Aquamarine- rough and cut. Photo credit to GIA.edu
Faceted Aquamarine. Photo credit to GIA.edu
Pale Aquamarine (color usually seen in smaller gemstones). Photo credit to GIA.edu
An Aquamarine that is NOT Eye Clean. Photo credit to GIA.edu
Trend: Sliced Aquamarine. Photo credit to GIA.edu
Born in the lion/lamb month? Like gorgeous sky blues? Aquamarine may be the gem for you! Learn more below: Fun Facts: Aquamarine got its name from seawater; legends have said that it was thought to calm waves and keep sailors safe at sea. The largest gem-quality crystal mined so far is 19 inches long- that's 1 foot and 7 inches and weighs 110kg. Aquamarine is the same mineral as emerald- just a slightly different chemical composition; the general mineral is called Beryl. Aquamarine is also the gem of the 19th wedding anniversary. Localitites: Crystals of Aquamarine can be found in Brazil, Nigeria, Zambia, Mozambique, Madagascar, Pakistan, and Vietnam. Mohs: 7.5 to 8.0 Color: Aquamarine is pastel blue, greenish blue, or green-blue. The preferred hues are a dark blue to slightly greenish blue with moderate intesity and is shown best in gems over 5 carats. The best stones show this blue color with no zoning. Shape: While gems can be found in a variety of shapes, the two most common are the step-cut emerald and the brilliant cut oval. Aquamarine is also known to be popular for fantasy, one-of-a-kind designer cuts due to it's clarity and rich color. Clarity: Many buyers expect Aquamarines to be eye-clean, no visible inclusions with the naked eye. However, there is a trend today to use less transparent, included stones as unique centerpieces, polished slices or nuggets in necklaces. Size: Aquamarine is available in a variety of sizes, however, as we mentioned before the gems above 5 carats tend to have better color; those under 5 carats are usually paler. Other Notes: If you like Aquamarine with a little more green in its color, then you can usually get them for less than those with a pure blue hue. If a deal sounds too good to be true, it very well might be; fine Aquamarine with good color and of substantial size is rare, so the price tends to be higher. Buyer beware.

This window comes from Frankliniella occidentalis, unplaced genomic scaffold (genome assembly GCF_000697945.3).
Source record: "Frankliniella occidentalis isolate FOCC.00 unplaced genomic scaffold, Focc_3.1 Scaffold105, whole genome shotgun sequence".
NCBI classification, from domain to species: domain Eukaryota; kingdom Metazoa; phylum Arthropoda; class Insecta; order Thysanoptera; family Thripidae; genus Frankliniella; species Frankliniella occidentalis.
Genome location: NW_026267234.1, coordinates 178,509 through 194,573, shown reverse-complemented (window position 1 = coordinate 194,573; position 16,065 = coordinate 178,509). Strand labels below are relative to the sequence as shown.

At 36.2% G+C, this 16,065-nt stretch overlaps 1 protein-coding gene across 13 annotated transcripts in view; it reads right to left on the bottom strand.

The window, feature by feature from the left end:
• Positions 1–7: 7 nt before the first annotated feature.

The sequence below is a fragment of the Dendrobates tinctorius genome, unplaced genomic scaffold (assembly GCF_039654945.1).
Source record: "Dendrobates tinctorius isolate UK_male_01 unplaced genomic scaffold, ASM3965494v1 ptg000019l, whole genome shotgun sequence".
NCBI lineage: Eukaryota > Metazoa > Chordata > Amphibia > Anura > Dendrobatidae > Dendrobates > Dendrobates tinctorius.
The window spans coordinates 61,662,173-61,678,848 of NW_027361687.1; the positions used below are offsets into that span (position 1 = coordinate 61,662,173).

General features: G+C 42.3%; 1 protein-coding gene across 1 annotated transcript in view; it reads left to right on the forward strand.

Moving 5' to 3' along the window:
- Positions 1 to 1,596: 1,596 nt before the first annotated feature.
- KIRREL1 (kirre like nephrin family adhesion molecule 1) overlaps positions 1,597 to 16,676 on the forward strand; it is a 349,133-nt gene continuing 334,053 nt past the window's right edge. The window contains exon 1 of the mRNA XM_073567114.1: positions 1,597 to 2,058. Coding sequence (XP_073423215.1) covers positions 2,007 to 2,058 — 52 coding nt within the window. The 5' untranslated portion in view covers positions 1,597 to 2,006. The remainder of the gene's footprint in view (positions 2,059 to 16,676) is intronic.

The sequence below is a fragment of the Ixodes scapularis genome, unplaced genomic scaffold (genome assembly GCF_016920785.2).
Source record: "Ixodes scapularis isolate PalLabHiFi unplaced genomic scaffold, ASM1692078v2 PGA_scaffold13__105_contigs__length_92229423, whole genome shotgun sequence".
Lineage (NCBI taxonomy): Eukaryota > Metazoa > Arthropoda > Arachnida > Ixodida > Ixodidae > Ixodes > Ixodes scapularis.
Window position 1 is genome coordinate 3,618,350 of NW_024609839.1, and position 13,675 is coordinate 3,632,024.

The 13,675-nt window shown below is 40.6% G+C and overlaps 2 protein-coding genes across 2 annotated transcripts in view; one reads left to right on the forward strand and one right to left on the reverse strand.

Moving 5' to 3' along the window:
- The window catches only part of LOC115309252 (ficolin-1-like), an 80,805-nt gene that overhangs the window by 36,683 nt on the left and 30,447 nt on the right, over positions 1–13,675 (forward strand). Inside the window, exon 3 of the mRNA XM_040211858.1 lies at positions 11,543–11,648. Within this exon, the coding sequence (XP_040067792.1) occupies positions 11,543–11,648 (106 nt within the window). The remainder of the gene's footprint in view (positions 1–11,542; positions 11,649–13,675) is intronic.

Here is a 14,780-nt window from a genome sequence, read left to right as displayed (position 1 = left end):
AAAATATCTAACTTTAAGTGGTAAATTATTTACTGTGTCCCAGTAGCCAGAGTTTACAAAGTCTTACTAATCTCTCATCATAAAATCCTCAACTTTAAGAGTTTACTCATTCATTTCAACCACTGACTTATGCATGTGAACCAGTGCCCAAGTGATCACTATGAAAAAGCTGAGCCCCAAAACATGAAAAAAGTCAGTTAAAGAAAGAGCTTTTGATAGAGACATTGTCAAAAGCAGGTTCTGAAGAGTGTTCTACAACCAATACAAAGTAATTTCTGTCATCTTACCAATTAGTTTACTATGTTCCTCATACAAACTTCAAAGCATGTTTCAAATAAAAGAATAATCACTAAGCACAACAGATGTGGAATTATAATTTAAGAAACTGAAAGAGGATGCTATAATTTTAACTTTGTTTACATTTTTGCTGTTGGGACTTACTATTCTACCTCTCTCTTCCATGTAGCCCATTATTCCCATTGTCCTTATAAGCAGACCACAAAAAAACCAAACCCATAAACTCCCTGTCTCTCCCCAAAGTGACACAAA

Greener Hue of Aquamarine. Photo credit to GIA.edu